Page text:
Infection of the upper respiratory tract may cause inflammation of the larynx, which leads to temporary loss of voice. Also some of the brain disorders affect the organs involved in speech and these disorders include Parkinson’s disease, cerebral palsy, nerve and muscle disorder, and Alzheimer’s disease. Speech problems may also be caused because of hearing loss, mental retardation, cancer, mutisim, deafness, vocal cord problems, and nodules or polyps. These conditions may interfere in the child’s ability to speak.
The best way to treat your child and improve the speech ability is by treating the underlying disease conditions.
Speech therapy helps to overcome the problems of stuttering and lisping. In this therapy, your child will be given speech and language test which will help the therapist to diagnose, understand, and treat the problem. Speech therapist will try to sing some rhymes or poems and read repetitive books which will improve the vocabulary speech. Sign language is taught which supports the child to say few words to avoid frustration.
- Speech therapy helps children who have trouble in pronouncing letters, syllables. It includes coordination exercises which enable the speech muscles to strengthen and speech therapist will guide your child showing them the proper placement of lips and tongue.
- For stuttering there is no treatment, speech therapist will teach your child to talk in such as way that your child will feel easy and relaxes while speaking.
Other ways to overcome speech problems in your child include
- Your child will learn how to speak by imitating you. You must speak in front of your child rather than speaking behind your child or shouting from some corner.
- Check if your child can breathe properly through nose. If your child has allergy or cold or sinus problems, then work on nose blowing and clear the blockage by using nasal sprays which will help the child to breathe through the nose with lips together.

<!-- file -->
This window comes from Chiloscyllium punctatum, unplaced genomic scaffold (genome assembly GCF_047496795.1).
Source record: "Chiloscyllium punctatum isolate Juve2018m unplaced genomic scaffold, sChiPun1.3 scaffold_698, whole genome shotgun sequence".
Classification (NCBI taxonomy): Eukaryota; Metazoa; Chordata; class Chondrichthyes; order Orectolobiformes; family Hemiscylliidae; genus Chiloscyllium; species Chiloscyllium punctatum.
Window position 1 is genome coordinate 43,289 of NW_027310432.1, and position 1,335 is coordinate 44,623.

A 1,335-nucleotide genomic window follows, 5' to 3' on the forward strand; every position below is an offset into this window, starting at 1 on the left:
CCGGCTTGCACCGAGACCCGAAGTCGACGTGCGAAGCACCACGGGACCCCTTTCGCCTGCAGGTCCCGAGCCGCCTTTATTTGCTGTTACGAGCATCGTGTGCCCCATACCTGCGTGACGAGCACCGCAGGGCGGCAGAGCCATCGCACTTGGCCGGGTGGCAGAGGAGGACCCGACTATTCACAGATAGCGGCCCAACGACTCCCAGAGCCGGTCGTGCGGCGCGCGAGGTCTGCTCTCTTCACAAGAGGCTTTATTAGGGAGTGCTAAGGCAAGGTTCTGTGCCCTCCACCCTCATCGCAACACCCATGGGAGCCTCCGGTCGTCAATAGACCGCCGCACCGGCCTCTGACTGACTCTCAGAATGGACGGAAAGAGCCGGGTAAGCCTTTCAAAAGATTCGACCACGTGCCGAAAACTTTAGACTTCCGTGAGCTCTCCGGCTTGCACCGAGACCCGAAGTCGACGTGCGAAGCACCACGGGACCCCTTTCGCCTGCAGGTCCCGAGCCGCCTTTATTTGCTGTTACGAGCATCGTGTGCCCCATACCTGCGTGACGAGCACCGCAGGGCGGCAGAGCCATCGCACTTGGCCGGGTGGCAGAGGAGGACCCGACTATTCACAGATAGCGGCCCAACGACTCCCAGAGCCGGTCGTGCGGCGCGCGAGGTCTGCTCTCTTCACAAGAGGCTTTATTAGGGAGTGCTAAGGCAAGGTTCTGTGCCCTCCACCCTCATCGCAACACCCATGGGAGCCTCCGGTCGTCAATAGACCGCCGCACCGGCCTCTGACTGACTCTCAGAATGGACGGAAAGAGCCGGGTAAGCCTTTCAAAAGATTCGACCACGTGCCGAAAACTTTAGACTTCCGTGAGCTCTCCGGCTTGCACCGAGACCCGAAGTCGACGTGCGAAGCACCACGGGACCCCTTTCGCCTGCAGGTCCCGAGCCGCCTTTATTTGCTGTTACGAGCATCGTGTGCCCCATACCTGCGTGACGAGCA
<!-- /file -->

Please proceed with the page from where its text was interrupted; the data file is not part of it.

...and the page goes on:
Swallowing disorders or dysphagia is a condition of pain and difficulty in swallowing food, liquid or saliva. This may deprive the calorie intake and pose several complications. Swallowing act involves approximately 50 muscles and many nerves. Dysphagia occurs with the problem in structures involved in swallowing. Several conditions including other nervous system problems, gastrointestinal tract problems, physical malformations, cancers, or stroke may cause dysphagia.
Risk of dysphagia increases with age, smoking, excessive alcoholism, certain medication and dental problems. Dysphagia may be during movement of food from mouth to esophagus (food carrying pipe; oropharyngeal dysphagia) or movement of food from esophagus to stomach (esophageal dysphagia).
If a person is experiencing difficulty in swallowing, coughing while swallowing, reflux of liquid through nose, weak voice, and weight loss the condition is oropharyngeal dysphagia. Whereas if the patients is experiencing pressure sensation in mid-chest area, feel a kind of food stuck in throat or chest, chest pain, belching, severe heart burn and sore throat the condition is esophageal dysphagia.
Various approached are recommended for treatment of mouth swallowing.
- Muscle exercises to strengthen and improve the coordination of facial muscles
- Modification in diet – avoiding certain foods or use of thickeners
- Treatment of underlying medical conditions
- Surgical techniques – dilation of esophagus
- Medications relaxing esophagus or relieving spasms, antacids and others
Tonsillitis in Children
Tonsillitis is the inflammation of the tonsils which are lymphoid tissue located at the back of the throat. The main function of the tonsils is to fight against bacteria, virus, or other germs that enter through the mouth or nose.
Most episodes of tonsillitis are caused by viruses. Only 30% are caused by bacteria.
Types of tonsillar infection
- Can present with sore throat, ear pain, fever, difficulty swallowing and tender glands in the neck.